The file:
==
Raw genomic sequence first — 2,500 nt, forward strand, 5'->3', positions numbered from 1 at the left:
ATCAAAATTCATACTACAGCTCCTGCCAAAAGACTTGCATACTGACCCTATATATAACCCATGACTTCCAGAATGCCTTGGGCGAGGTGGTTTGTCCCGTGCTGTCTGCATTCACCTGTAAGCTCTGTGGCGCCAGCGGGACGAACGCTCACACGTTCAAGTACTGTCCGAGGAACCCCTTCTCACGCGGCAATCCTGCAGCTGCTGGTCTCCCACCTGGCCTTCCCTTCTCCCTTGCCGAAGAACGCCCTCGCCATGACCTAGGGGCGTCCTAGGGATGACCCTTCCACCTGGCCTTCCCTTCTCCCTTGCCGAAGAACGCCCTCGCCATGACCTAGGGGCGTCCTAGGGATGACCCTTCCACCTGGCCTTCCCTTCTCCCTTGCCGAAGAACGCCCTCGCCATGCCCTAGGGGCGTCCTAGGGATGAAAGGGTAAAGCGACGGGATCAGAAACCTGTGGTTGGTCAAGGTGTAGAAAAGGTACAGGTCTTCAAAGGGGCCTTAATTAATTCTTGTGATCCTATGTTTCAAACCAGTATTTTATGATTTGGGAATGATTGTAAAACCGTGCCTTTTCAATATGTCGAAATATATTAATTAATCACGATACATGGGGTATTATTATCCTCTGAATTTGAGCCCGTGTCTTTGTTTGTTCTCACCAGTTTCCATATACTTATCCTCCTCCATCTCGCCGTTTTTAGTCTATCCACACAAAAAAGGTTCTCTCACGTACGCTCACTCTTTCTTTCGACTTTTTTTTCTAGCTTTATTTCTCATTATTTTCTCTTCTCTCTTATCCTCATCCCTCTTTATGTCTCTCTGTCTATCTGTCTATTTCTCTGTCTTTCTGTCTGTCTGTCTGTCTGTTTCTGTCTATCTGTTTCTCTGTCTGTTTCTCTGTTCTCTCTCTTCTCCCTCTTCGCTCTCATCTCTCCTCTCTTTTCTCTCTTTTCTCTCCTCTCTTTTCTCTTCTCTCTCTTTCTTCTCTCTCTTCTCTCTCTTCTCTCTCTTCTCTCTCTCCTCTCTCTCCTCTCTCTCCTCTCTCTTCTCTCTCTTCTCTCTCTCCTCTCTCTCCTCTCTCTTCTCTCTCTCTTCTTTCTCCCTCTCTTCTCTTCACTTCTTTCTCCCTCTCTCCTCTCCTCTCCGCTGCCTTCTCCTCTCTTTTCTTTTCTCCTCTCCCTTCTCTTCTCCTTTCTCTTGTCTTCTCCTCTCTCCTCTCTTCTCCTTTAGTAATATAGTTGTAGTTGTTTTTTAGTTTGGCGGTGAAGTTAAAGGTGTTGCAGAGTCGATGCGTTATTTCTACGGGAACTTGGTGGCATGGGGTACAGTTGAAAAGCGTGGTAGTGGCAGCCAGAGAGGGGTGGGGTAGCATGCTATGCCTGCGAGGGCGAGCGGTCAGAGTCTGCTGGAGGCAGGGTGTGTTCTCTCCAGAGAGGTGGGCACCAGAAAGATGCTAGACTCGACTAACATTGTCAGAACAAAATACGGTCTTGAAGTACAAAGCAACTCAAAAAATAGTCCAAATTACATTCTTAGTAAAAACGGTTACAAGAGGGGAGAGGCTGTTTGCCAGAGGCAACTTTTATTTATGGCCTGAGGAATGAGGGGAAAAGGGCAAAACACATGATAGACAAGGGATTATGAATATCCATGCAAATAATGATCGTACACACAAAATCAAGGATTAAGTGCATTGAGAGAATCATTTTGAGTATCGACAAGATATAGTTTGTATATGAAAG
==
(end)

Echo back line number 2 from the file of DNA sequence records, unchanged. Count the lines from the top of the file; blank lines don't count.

ATCAAAATTCATACTACAGCTCCTGCCAAAAGACTTGCATACTGACCCTATATATAACCCATGACTTCCAGAATGCCTTGGGCGAGGTGGTTTGTCCCGTGCTGTCTGCATTCACCTGTAAGCTCTGTGGCGCCAGCGGGACGAACGCTCACACGTTCAAGTACTGTCCGAGGAACCCCTTCTCACGCGGCAATCCTGCAGCTGCTGGTCTCCCACCTGGCCTTCCCTTCTCCCTTGCCGAAGAACGCCCTCGCCATGACCTAGGGGCGTCCTAGGGATGACCCTTCCACCTGGCCTTCCCTTCTCCCTTGCCGAAGAACGCCCTCGCCATGACCTAGGGGCGTCCTAGGGATGACCCTTCCACCTGGCCTTCCCTTCTCCCTTGCCGAAGAACGCCCTCGCCATGCCCTAGGGGCGTCCTAGGGATGAAAGGGTAAAGCGACGGGATCAGAAACCTGTGGTTGGTCAAGGTGTAGAAAAGGTACAGGTCTTCAAAGGGGCCTTAATTAATTCTTGTGATCCTATGTTTCAAACCAGTATTTTATGATTTGGGAATGATTGTAAAACCGTGCCTTTTCAATATGTCGAAATATATTAATTAATCACGATACATGGGGTATTATTATCCTCTGAATTTGAGCCCGTGTCTTTGTTTGTTCTCACCAGTTTCCATATACTTATCCTCCTCCATCTCGCCGTTTTTAGTCTATCCACACAAAAAAGGTTCTCTCACGTACGCTCACTCTTTCTTTCGACTTTTTTTTCTAGCTTTATTTCTCATTATTTTCTCTTCTCTCTTATCCTCATCCCTCTTTATGTCTCTCTGTCTATCTGTCTATTTCTCTGTCTTTCTGTCTGTCTGTCTGTCTGTTTCTGTCTATCTGTTTCTCTGTCTGTTTCTCTGTTCTCTCTCTTCTCCCTCTTCGCTCTCATCTCTCCTCTCTTTTCTCTCTTTTCTCTCCTCTCTTTTCTCTTCTCTCTCTTTCTTCTCTCTCTTCTCTCTCTTCTCTCTCTTCTCTCTCTCCTCTCTCTCCTCTCTCTCCTCTCTCTTCTCTCTCTTCTCTCTCTCCTCTCTCTCCTCTCTCTTCTCTCTCTCTTCTTTCTCCCTCTCTTCTCTTCACTTCTTTCTCCCTCTCTCCTCTCCTCTCCGCTGCCTTCTCCTCTCTTTTCTTTTCTCCTCTCCCTTCTCTTCTCCTTTCTCTTGTCTTCTCCTCTCTCCTCTCTTCTCCTTTAGTAATATAGTTGTAGTTGTTTTTTAGTTTGGCGGTGAAGTTAAAGGTGTTGCAGAGTCGATGCGTTATTTCTACGGGAACTTGGTGGCATGGGGTACAGTTGAAAAGCGTGGTAGTGGCAGCCAGAGAGGGGTGGGGTAGCATGCTATGCCTGCGAGGGCGAGCGGTCAGAGTCTGCTGGAGGCAGGGTGTGTTCTCTCCAGAGAGGTGGGCACCAGAAAGATGCTAGACTCGACTAACATTGTCAGAACAAAATACGGTCTTGAAGTACAAAGCAACTCAAAAAATAGTCCAAATTACATTCTTAGTAAAAACGGTTACAAGAGGGGAGAGGCTGTTTGCCAGAGGCAACTTTTATTTATGGCCTGAGGAATGAGGGGAAAAGGGCAAAACACATGATAGACAAGGGATTATGAATATCCATGCAAATAATGATCGTACACACAAAATCAAGGATTAAGTGCATTGAGAGAATCATTTTGAGTATCGACAAGATATAGTTTGTATATGAAAG